18 months ago ADLIB moved offices, refreshed the brand and expanded the team. That was us settled and focussed for the next few years. Or so we thought.
18 months on and we stand here today with a newly formed ‘change and digital transformation’ ADLIB team, we’re increasingly receiving calls from outside of the South West asking for help, so are also expanding our ADLIB service offering geographically. In addition, less than a year ago, we launched our sister company enable, a specialist sales recruitment business that’s taking the world by storm.
The foundation of this success is twofold. First up we’ve worked hard to develop our employer profile, the result of which has been a stream of seriously good potential employees and recruiters knocking on our door that want out of the industry norm. Secondly we got ahead of the game identifying where growth opportunities sat, so when the right people came along we are ready to move fast.
The result of which means, we’re going to be moving offices again at the end of the year. Thankfully it’s only a corridor away and a space that is large enough to house both, ADLIB and enable, with the capacity to grow out both teams at pace.
In theory we should be good then for the next five years. That said, never say never….
Why have a dedicated change and transformation team?
ADLIB started out servicing the creative and marketing industries 16 years ago. Digital was a long way from where it is today. SEO, PPC, social, programmatic, UX for example were things of the future (or at least in their infancy). People didn’t buy much online, there was no such thing as an iPhone and mobile marketing was basically SMS.
Back then two out of three ADLIB people had worked within marketing and digital agencies (coupled with a good stint in recruitment beforehand) so we were well positioned to develop our proposition and get our heads around what clients were calling for as emerging skill sets became more and more apparent. To this day we’ve been genuinely interested and fascinated about the sectors we operate in – that bit makes the world of difference to be successful in ADLIB and for ADLIB to be successful in the market place.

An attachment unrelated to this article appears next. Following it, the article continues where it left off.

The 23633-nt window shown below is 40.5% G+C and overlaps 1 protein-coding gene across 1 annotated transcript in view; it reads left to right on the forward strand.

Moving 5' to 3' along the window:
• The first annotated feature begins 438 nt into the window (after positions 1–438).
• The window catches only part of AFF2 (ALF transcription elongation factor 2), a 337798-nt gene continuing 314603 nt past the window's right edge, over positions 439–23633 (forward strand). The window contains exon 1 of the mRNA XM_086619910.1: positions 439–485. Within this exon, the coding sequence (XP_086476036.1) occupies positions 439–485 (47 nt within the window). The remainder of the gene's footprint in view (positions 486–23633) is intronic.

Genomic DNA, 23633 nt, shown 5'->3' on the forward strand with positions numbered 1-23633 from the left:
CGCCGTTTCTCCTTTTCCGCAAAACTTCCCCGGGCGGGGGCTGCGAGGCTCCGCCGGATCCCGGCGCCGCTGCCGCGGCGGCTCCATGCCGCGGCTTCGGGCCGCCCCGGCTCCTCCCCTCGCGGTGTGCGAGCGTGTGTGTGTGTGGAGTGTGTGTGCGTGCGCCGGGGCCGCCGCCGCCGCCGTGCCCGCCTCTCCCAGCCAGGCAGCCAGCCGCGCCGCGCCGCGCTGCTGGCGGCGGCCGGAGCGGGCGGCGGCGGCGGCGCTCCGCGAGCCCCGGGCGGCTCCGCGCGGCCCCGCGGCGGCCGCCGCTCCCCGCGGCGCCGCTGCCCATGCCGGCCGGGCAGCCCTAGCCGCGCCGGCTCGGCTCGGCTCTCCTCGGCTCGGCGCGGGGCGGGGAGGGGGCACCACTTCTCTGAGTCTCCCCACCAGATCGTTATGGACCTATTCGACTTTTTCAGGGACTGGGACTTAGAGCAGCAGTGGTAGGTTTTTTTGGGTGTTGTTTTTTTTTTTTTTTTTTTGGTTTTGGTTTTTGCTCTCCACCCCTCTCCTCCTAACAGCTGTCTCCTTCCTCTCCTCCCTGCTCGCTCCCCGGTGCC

Fast forward to July 2017 and ADLIB’s offering has continued to evolve in line with the demand for specialist skills – for example those working within eCommerce, user experience, interface design, digital marketing and technology – Importantly, without losing focus on the wider marketing and creative roots that help build us.
And that’s where our digital transformation and change proposition comes in. Over recent years, we have increasingly placed candidates stemming from digital marketing, creative and technology orientated backgrounds in to clients with a need for digital transformation and change. We’ve seen these candidates make the move due to their understanding of digital technologies and platforms, their experience and ability to collaborate and work with designers, experience teams, analysts, developers etc. and the underlying desire to play a role in the development of a digital product or service with purpose.
How we’ll deliver it
To help achieve our ambitions and meet market demand we’re delighted to welcome Alex Cosgrove into the ADLIB team, who will be tasked with heading up the growth of our change and digital transformation team. We’re a collaborative bunch and given the natural exchange of candidate skill sets between our teams, we’ve never been better placed to attract and deliver the goods. From high growth scale ups through to global businesses.
In addition to Alex and to support our growth, we’re also delighted to welcome Ryan Barnes who joins our user experience recruitment team and Hannah Biggs, who expands our technology offering across the South West. Both will be working with our existing teams and Alex.
Growth is great (If you get it right)
Growth is great; it’s also not easy to get right and we don’t just mean making the figures stack up. Our impending move will mean integrating two companies into one space, the outcome being improved efficiencies, better communication channels and enable (no pun intended) even more opportunity. What was 20 or so people is going to be close to 30 in a few short months. Culturally, we have to engage each and every one of the team and champion how we’ll collectively make this a success, embracing the change and opportunity.
This wasn’t on the agenda a few months ago, now it’s a reality.